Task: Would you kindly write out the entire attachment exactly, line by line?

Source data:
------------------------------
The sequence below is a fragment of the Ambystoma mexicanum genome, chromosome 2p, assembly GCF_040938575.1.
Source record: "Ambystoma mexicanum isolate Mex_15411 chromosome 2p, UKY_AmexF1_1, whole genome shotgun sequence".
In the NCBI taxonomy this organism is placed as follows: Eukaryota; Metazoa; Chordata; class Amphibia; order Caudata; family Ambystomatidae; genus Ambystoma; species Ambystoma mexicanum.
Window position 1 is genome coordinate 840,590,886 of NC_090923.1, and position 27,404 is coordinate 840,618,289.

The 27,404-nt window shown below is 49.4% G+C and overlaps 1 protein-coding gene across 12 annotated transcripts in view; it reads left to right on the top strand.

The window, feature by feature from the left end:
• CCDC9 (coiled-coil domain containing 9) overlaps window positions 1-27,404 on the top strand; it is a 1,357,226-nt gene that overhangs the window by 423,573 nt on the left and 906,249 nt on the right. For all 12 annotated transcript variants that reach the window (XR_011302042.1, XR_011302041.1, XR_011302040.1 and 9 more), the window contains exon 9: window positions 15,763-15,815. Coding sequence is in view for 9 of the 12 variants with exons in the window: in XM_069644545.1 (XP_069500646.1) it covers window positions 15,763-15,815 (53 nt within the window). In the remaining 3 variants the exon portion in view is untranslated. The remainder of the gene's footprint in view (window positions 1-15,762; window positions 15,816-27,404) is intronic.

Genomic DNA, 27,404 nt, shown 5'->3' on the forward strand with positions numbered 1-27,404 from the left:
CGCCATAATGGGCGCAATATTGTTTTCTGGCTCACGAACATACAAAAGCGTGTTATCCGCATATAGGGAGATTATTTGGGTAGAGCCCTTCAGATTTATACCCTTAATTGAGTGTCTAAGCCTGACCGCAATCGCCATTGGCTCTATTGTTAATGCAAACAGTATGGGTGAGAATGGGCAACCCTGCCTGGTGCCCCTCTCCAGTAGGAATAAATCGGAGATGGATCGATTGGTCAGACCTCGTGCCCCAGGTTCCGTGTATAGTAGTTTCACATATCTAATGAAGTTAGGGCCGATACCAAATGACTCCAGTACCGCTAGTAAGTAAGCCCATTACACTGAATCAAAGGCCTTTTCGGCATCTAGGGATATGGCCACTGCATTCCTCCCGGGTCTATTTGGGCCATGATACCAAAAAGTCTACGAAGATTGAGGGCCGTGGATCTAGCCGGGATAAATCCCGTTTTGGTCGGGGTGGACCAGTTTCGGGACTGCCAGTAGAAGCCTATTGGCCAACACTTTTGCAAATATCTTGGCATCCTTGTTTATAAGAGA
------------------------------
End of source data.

The sequence below is a fragment of the Ambystoma mexicanum genome, chromosome 2p, assembly GCF_040938575.1.
Source record: "Ambystoma mexicanum isolate Mex_15411 chromosome 2p, UKY_AmexF1_1, whole genome shotgun sequence".
In the NCBI taxonomy this organism is placed as follows: Eukaryota; Metazoa; Chordata; class Amphibia; order Caudata; family Ambystomatidae; genus Ambystoma; species Ambystoma mexicanum.
Window position 1 is genome coordinate 840,590,886 of NC_090923.1, and position 27,404 is coordinate 840,618,289.

The 27,404-nt window shown below is 49.4% G+C and overlaps 1 protein-coding gene across 12 annotated transcripts in view; it reads left to right on the top strand.

The window, feature by feature from the left end:
• CCDC9 (coiled-coil domain containing 9) overlaps window positions 1-27,404 on the top strand; it is a 1,357,226-nt gene that overhangs the window by 423,573 nt on the left and 906,249 nt on the right. For all 12 annotated transcript variants that reach the window (XR_011302042.1, XR_011302041.1, XR_011302040.1 and 9 more), the window contains exon 9: window positions 15,763-15,815. Coding sequence is in view for 9 of the 12 variants with exons in the window: in XM_069644545.1 (XP_069500646.1) it covers window positions 15,763-15,815 (53 nt within the window). In the remaining 3 variants the exon portion in view is untranslated. The remainder of the gene's footprint in view (window positions 1-15,762; window positions 15,816-27,404) is intronic.

Genomic DNA, 27,404 nt, shown 5'->3' on the forward strand with positions numbered 1-27,404 from the left:
CGCCATAATGGGCGCAATATTGTTTTCTGGCTCACGAACATACAAAAGCGTGTTATCCGCATATAGGGAGATTATTTGGGTAGAGCCCTTCAGATTTATACCCTTAATTGAGTGTCTAAGCCTGACCGCAATCGCCATTGGCTCTATTGTTAATGCAAACAGTATGGGTGAGAATGGGCAACCCTGCCTGGTGCCCCTCTCCAGTAGGAATAAATCGGAGATGGATCGATTGGTCAGACCTCGTGCCCCAGGTTCCGTGTATAGTAGTTTCACATATCTAATGAAGTTAGGGCCGATACCAAATGACTCCAGTACCGCTAGTAAGTAAGCCCATTACACTGAATCAAAGGCCTTTTCGGCATCTAGGGATATGGCCACTGCATTCCTCCCGGGTCTATTTGGGCCATGATACCAAAAAGTCTACGAAGATTGAGGGCCGTGGATCTAGCCGGGATAAATCCCGTTTTGGTCGGGGTGGACCAGTTTCGGGACTGCCAGTAGAAGCCTATTGGCCAACACTTTTGCAAATATCTTGGCATCCTTGTTTATAAGAGA